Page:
Being obese puts Crohn’s patients at increased risk for complications if they should need to undergo surgery to correct intestinal problems. A study on the wound-healing process published in the Journal of Dental Research showed that surgeries on obese patients often take longer to heal and are more likely to heal poorly, compared to individuals at a healthy weight.

Enteral Nutrition Therapy

Doctors have numerous weapons in their arsenal to fight Crohn’s disease. Powerful drugs to decrease inflammation may allow some people to go into remission. Examples include aminosalicylates and corticosteroids. Others may benefit from drugs such as immunomodulators, antibiotics, or the newest class of drugs called biologic therapies.

Another approach is enteral nutrition. Enteral nutrition involves introducing a liquid nutrient formula directly into the stomach or intestines using a tube that is threaded through a nostril. Some studies have shown that people respond as well to enteral nutrition therapy as they do to drug therapy with corticosteroids. This is especially true among children with Crohn’s.

Talk to your doctor if you’re concerned about your weight, or if you feel like your diet is too limited. They can recommend a nutritionist that will help you create a personalized diet plan.

Q:

How is maintaining a healthy weight different in children with Crohn’s?

A:

Growth and development is extremely important in all children, and it can be specifically challenging when that child has Crohn’s disease. Malnutrition in children can lead to long-term issues including short stature, delay in puberty, and bone disease. All children with Crohn’s disease should have regular measurements of weight, height, BMI, and growth velocity by their pediatrician. Many children are picky eaters even without the symptoms of a chronic disease, so nutritional counseling and incentivizing should be a part of every child’s care plan. Supplemental nutrition by a nasogastric tube may be necessary for children to reach their growth goals.

Healthline Medical TeamAnswers represent the opinions of our medical experts. All content is strictly informational and should not be considered medical advice.

How to GAIN weight with IBD’s, Crohns, Colitis, and IBS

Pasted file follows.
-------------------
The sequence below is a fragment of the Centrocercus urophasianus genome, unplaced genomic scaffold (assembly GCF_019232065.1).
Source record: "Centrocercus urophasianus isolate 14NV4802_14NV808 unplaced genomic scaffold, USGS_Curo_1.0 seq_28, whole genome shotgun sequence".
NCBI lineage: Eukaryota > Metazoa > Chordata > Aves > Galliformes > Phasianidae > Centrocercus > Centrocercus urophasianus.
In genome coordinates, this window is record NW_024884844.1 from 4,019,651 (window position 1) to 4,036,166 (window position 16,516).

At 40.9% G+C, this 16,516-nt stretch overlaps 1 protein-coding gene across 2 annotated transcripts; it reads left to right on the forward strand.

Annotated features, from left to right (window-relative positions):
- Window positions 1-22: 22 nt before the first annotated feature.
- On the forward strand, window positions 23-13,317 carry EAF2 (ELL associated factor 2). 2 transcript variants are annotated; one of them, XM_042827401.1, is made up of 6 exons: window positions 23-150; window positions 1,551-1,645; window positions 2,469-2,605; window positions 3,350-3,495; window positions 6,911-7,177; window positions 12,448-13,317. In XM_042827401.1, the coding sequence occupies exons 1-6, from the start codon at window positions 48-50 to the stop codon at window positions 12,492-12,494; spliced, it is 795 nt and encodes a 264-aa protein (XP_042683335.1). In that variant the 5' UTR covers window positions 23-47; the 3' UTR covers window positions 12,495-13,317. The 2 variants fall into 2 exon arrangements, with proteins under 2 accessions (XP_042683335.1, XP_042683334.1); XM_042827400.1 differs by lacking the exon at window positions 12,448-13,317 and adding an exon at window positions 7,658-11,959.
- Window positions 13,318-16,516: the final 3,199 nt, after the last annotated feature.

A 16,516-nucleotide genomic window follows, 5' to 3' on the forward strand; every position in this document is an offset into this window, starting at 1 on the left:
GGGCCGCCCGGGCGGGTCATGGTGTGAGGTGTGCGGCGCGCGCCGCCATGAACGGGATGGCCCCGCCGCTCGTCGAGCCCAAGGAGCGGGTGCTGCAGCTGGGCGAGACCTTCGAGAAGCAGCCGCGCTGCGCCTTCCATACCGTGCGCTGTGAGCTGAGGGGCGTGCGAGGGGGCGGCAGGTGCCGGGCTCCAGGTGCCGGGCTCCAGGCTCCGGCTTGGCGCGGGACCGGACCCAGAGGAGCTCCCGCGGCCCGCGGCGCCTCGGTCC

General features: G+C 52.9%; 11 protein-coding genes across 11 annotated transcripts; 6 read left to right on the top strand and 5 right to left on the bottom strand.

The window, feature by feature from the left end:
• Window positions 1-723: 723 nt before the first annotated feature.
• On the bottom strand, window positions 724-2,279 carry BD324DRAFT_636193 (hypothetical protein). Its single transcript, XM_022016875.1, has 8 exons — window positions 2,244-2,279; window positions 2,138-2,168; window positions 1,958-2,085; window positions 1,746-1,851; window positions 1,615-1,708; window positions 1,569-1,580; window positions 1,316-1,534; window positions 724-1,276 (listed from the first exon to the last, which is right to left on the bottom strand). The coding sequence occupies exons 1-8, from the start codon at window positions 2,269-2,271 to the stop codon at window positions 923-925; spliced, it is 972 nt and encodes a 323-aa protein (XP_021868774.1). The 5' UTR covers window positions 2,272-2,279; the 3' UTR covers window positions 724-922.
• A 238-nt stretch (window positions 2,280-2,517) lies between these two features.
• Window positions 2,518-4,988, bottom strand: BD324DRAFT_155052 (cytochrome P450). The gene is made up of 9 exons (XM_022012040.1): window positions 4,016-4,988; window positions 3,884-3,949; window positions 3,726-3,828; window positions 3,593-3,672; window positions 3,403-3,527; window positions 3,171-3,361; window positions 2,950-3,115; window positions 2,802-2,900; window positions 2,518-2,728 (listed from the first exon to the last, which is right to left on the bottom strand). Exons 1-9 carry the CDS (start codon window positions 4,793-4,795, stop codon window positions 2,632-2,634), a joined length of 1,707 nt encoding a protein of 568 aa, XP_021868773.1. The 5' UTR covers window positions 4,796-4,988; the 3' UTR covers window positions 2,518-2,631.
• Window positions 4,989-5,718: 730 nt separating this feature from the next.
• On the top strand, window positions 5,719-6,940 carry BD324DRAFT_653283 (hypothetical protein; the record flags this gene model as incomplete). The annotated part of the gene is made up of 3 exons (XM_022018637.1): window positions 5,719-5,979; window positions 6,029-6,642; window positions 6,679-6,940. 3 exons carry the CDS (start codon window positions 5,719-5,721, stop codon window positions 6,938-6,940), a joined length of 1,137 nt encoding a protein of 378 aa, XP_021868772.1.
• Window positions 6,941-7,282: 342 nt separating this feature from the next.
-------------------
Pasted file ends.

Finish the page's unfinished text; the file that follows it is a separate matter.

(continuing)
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Do you feel skinny? Embarrassed of your appearance? Wish you could gain some weight to look normal? You’re not alone as so many people who suffer with IBD’s feel scrawny and embarrassed. Are you wondering how to gain weight with IBD’s, Crohns, Colitis, and IBS?

I remember being a walking skeleton that could not stand my own reflection, from a fit dude to a skinny unattractive bone rack. I avoided looking at myself in the mirror so I didn’t have to think about my appearance. My self-esteem was too low to post pictures on dating sites, or to talk to women in person. When I was out with my friends people would make comments about how much weight I had lost. It got to the point that I simply just avoided being in social situations as I could avoid thinking about my appearance.

I was able to heal my IBD and this period did not last more than 12-18 months. As I healed, tweaked my way forward, the weight came back and my confidence was restored.

HOW can you GAIN weight?

There is no 1 pill magic cure, or 1 food that miraculously makes you gain your weight back. Gaining weight will be gradual and will increase as you heal your gut. To keep this simple weight gain ultimately comes down to these 2 things:

  • Healing the Gut lining (wall)
  • Balance and Optimize Hormone levels

Heal the Gut Lining (Wall)

If you currently have an IBD then you have a compromised gut wall or what other people may call a Leaky Gut. To gain weight you need to heal your gut lining first as you can only absorb what you digest. You can eat all you want but if it’s not getting absorbed efficiently then your not going to get the nutrients to put on extra body weight.

Balance and Optimize Hormone Levels

What do hormone levels have to do with gaining weight? Think of a teenager going through rapid growth spurts during puberty, or a pregnant woman who gains weight during pregnancy. The increase in growth is not merely due to caloric increase. It’s the body’s way of using hormones to increase body weight when the conditions apply. Early in my healing journey I thought I could simply double or triple my calories and I would gain weight. This approach was mostly unsuccessful as it put lots of stress on my already compromised gut. I ended up feeling worse, and my symptoms usually flared up.